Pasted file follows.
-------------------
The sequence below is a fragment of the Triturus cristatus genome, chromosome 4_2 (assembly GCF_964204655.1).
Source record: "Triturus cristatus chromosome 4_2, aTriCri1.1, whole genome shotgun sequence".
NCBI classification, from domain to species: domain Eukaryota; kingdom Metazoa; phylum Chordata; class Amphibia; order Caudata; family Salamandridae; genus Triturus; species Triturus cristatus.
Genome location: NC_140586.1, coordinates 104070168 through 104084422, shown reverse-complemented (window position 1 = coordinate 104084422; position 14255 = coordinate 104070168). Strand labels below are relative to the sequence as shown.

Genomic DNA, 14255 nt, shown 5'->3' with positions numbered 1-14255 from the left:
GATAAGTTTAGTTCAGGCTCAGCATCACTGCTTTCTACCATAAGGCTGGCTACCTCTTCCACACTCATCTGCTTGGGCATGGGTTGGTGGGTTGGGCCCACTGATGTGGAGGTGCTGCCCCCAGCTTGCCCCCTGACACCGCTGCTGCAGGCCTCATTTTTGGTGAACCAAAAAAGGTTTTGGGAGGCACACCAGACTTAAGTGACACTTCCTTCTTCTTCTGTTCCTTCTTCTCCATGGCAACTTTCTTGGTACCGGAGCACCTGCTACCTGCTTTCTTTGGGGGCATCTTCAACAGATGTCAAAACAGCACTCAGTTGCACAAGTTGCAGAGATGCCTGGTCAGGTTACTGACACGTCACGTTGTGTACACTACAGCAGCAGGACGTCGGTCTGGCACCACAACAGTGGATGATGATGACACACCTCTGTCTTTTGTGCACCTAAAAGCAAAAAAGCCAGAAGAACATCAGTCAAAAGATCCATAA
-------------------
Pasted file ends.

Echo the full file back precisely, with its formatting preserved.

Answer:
The sequence below is a fragment of the Triturus cristatus genome, chromosome 4_2 (assembly GCF_964204655.1).
Source record: "Triturus cristatus chromosome 4_2, aTriCri1.1, whole genome shotgun sequence".
NCBI classification, from domain to species: domain Eukaryota; kingdom Metazoa; phylum Chordata; class Amphibia; order Caudata; family Salamandridae; genus Triturus; species Triturus cristatus.
Genome location: NC_140586.1, coordinates 104070168 through 104084422, shown reverse-complemented (window position 1 = coordinate 104084422; position 14255 = coordinate 104070168). Strand labels below are relative to the sequence as shown.

Genomic DNA, 14255 nt, shown 5'->3' with positions numbered 1-14255 from the left:
GATAAGTTTAGTTCAGGCTCAGCATCACTGCTTTCTACCATAAGGCTGGCTACCTCTTCCACACTCATCTGCTTGGGCATGGGTTGGTGGGTTGGGCCCACTGATGTGGAGGTGCTGCCCCCAGCTTGCCCCCTGACACCGCTGCTGCAGGCCTCATTTTTGGTGAACCAAAAAAGGTTTTGGGAGGCACACCAGACTTAAGTGACACTTCCTTCTTCTTCTGTTCCTTCTTCTCCATGGCAACTTTCTTGGTACCGGAGCACCTGCTACCTGCTTTCTTTGGGGGCATCTTCAACAGATGTCAAAACAGCACTCAGTTGCACAAGTTGCAGAGATGCCTGGTCAGGTTACTGACACGTCACGTTGTGTACACTACAGCAGCAGGACGTCGGTCTGGCACCACAACAGTGGATGATGATGACACACCTCTGTCTTTTGTGCACCTAAAAGCAAAAAAGCCAGAAGAACATCAGTCAAAAGATCCATAA